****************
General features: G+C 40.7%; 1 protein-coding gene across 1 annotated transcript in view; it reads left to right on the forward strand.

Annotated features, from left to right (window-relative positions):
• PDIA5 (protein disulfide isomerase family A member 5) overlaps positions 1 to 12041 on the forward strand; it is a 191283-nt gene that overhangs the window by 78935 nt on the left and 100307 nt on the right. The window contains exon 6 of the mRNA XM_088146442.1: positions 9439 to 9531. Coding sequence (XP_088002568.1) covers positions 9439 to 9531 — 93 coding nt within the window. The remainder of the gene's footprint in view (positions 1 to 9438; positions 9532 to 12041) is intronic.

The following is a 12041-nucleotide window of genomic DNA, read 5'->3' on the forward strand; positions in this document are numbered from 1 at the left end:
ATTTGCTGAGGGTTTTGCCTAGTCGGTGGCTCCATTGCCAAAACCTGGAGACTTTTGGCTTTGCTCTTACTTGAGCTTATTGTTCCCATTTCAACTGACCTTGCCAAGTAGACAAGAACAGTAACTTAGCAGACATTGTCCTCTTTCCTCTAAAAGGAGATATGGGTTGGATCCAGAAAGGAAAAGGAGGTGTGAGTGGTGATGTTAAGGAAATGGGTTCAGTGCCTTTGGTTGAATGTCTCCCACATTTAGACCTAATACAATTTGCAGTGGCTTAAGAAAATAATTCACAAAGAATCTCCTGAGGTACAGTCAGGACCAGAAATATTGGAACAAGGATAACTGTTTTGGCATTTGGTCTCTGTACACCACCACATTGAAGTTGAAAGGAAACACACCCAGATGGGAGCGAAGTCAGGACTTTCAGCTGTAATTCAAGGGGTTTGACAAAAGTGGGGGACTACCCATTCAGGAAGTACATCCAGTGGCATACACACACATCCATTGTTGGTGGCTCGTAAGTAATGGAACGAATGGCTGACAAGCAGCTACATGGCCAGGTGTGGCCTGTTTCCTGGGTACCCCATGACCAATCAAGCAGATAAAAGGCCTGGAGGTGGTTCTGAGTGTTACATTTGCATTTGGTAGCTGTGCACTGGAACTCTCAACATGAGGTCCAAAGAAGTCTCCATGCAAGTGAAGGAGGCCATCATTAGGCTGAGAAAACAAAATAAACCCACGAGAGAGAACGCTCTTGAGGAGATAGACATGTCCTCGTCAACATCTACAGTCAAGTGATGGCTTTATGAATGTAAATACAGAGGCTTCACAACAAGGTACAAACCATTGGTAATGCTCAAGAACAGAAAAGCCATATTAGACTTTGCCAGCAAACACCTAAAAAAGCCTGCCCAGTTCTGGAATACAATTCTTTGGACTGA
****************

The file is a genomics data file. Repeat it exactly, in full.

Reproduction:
General features: G+C 40.7%; 1 protein-coding gene across 1 annotated transcript in view; it reads left to right on the forward strand.

Annotated features, from left to right (window-relative positions):
• PDIA5 (protein disulfide isomerase family A member 5) overlaps positions 1 to 12041 on the forward strand; it is a 191283-nt gene that overhangs the window by 78935 nt on the left and 100307 nt on the right. The window contains exon 6 of the mRNA XM_088146442.1: positions 9439 to 9531. Coding sequence (XP_088002568.1) covers positions 9439 to 9531 — 93 coding nt within the window. The remainder of the gene's footprint in view (positions 1 to 9438; positions 9532 to 12041) is intronic.

The following is a 12041-nucleotide window of genomic DNA, read 5'->3' on the forward strand; positions in this document are numbered from 1 at the left end:
ATTTGCTGAGGGTTTTGCCTAGTCGGTGGCTCCATTGCCAAAACCTGGAGACTTTTGGCTTTGCTCTTACTTGAGCTTATTGTTCCCATTTCAACTGACCTTGCCAAGTAGACAAGAACAGTAACTTAGCAGACATTGTCCTCTTTCCTCTAAAAGGAGATATGGGTTGGATCCAGAAAGGAAAAGGAGGTGTGAGTGGTGATGTTAAGGAAATGGGTTCAGTGCCTTTGGTTGAATGTCTCCCACATTTAGACCTAATACAATTTGCAGTGGCTTAAGAAAATAATTCACAAAGAATCTCCTGAGGTACAGTCAGGACCAGAAATATTGGAACAAGGATAACTGTTTTGGCATTTGGTCTCTGTACACCACCACATTGAAGTTGAAAGGAAACACACCCAGATGGGAGCGAAGTCAGGACTTTCAGCTGTAATTCAAGGGGTTTGACAAAAGTGGGGGACTACCCATTCAGGAAGTACATCCAGTGGCATACACACACATCCATTGTTGGTGGCTCGTAAGTAATGGAACGAATGGCTGACAAGCAGCTACATGGCCAGGTGTGGCCTGTTTCCTGGGTACCCCATGACCAATCAAGCAGATAAAAGGCCTGGAGGTGGTTCTGAGTGTTACATTTGCATTTGGTAGCTGTGCACTGGAACTCTCAACATGAGGTCCAAAGAAGTCTCCATGCAAGTGAAGGAGGCCATCATTAGGCTGAGAAAACAAAATAAACCCACGAGAGAGAACGCTCTTGAGGAGATAGACATGTCCTCGTCAACATCTACAGTCAAGTGATGGCTTTATGAATGTAAATACAGAGGCTTCACAACAAGGTACAAACCATTGGTAATGCTCAAGAACAGAAAAGCCATATTAGACTTTGCCAGCAAACACCTAAAAAAGCCTGCCCAGTTCTGGAATACAATTCTTTGGACTGA